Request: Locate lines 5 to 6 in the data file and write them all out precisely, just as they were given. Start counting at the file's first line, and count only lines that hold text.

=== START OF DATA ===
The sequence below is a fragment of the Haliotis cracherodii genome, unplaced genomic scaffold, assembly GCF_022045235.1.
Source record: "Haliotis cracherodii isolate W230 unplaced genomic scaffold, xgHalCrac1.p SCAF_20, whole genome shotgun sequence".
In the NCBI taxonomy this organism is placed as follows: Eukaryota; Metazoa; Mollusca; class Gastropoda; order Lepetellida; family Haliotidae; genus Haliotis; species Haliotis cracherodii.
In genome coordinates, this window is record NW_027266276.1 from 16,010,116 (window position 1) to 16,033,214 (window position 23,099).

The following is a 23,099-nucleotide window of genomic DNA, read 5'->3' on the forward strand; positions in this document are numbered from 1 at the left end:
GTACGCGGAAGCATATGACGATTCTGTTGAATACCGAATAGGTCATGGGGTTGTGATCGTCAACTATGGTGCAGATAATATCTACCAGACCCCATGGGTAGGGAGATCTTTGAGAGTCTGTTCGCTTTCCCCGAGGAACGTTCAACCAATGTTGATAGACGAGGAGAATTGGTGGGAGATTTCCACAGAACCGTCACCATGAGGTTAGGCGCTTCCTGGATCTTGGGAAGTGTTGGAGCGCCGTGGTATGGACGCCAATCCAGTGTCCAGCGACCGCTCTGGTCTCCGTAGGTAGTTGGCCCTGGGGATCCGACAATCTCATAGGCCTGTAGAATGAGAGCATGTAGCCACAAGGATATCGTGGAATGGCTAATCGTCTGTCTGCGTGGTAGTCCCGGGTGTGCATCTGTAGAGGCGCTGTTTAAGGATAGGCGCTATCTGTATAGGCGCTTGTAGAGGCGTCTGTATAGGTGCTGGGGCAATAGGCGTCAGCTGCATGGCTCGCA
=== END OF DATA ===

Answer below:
The following is a 23,099-nucleotide window of genomic DNA, read 5'->3' on the forward strand; positions in this document are numbered from 1 at the left end:
GTACGCGGAAGCATATGACGATTCTGTTGAATACCGAATAGGTCATGGGGTTGTGATCGTCAACTATGGTGCAGATAATATCTACCAGACCCCATGGGTAGGGAGATCTTTGAGAGTCTGTTCGCTTTCCCCGAGGAACGTTCAACCAATGTTGATAGACGAGGAGAATTGGTGGGAGATTTCCACAGAACCGTCACCATGAGGTTAGGCGCTTCCTGGATCTTGGGAAGTGTTGGAGCGCCGTGGTATGGACGCCAATCCAGTGTCCAGCGACCGCTCTGGTCTCCGTAGGTAGTTGGCCCTGGGGATCCGACAATCTCATAGGCCTGTAGAATGAGAGCATGTAGCCACAAGGATATCGTGGAATGGCTAATCGTCTGTCTGCGTGGTAGTCCCGGGTGTGCATCTGTAGAGGCGCTGTTTAAGGATAGGCGCTATCTGTATAGGCGCTTGTAGAGGCGTCTGTATAGGTGCTGGGGCAATAGGCGTCAGCTGCATGGCTCGCA